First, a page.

Conceptualizing research outcomes and impacts

Sep, 2018

The Consortia Advancing Standards in Research Administration Information (CASRAI) is coordinating a working group to develop terminology and information tools that will enable domain-sensitive and standards-based implementation of impact discussions and assessment in the social sciences and humanities (SSH). The working group will also engage the SSH community in further discussions on realistic and appropriate approaches to impact assessment. Brian Belcher is a member of the working group. He recently submitted a brief on how we conceptualize research outcomes and impacts in the Sustainability Research Effectiveness Program. The brief follows:

Typical measures of “research impact” focus on indicators of influence on the research agenda (e.g., publications, citations, impact factors) via research outputs and communications. We are more interested in influence beyond the academic, particularly in social change and the ways that research contributes to change processes. The Higher Education Funding Council for England (HEFCE) definition of “impact” captures this as an “Effect on, change or benefit to the economy, society, culture, public policy or services, health, the environment or quality of life, beyond academia”. However, this is still quite a broad definition. The effect, change, or benefit could be small or large. The change at the scale of society, public policy, etc. could be realized early or much later. Importantly from the perspective of evaluation, the research in question could be sufficient to cause the change or, much more likely, it could serve as one of many contributing factors within a complex system.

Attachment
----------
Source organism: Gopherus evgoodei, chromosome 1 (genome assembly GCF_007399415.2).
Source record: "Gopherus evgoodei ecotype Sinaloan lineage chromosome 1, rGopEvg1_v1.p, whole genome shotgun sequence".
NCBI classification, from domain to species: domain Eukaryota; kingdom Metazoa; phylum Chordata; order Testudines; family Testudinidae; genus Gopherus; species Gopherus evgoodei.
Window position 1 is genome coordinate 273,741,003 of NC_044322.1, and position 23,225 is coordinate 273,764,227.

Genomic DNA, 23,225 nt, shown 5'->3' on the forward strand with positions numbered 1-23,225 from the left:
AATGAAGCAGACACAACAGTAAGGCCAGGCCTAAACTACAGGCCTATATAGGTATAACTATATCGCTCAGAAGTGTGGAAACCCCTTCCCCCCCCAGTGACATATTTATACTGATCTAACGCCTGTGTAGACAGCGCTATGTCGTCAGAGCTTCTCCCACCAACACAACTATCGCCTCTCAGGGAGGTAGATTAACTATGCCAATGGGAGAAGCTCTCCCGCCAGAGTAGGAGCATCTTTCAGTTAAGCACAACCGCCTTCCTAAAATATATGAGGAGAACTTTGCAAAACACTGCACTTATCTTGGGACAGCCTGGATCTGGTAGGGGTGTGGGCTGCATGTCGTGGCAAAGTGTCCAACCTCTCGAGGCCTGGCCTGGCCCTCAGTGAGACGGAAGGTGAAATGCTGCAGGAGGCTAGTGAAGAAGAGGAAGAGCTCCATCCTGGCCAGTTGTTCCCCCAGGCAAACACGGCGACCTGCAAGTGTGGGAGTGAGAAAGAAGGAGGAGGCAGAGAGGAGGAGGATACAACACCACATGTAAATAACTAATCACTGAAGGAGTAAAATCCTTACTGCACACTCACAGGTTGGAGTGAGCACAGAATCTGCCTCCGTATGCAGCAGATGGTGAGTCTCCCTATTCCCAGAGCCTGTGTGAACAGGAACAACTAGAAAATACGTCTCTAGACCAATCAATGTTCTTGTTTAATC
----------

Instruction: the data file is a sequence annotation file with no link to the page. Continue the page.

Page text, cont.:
Our program uses impact pathways and theories of change as fundamental conceptual tools. An impact pathway models the main steps and the main actors in a process of change (who does what differently). A theory of change adds theoretical understanding to the model (who does what differently and why). An impact pathway can be represented in a typical flow diagram as a sequence of boxes that represent actors, actions, and results. A theory of change explains the arrows between the boxes.

In thinking about research design, monitoring, evaluation, and learning, we also use the concept of spheres of control, influence, and interest. A research project has a relatively high level of control over research definition, design, and implementation through to the production of outputs (though it is important to note that in more engaged transdisciplinary projects, some control is shared). This can be evaluated with standard tools of project evaluation. With more engaged research and deliberately adaptive management approaches, evaluation needs to consider whether and how a project has achieved its goals and not just whether it followed its original plan.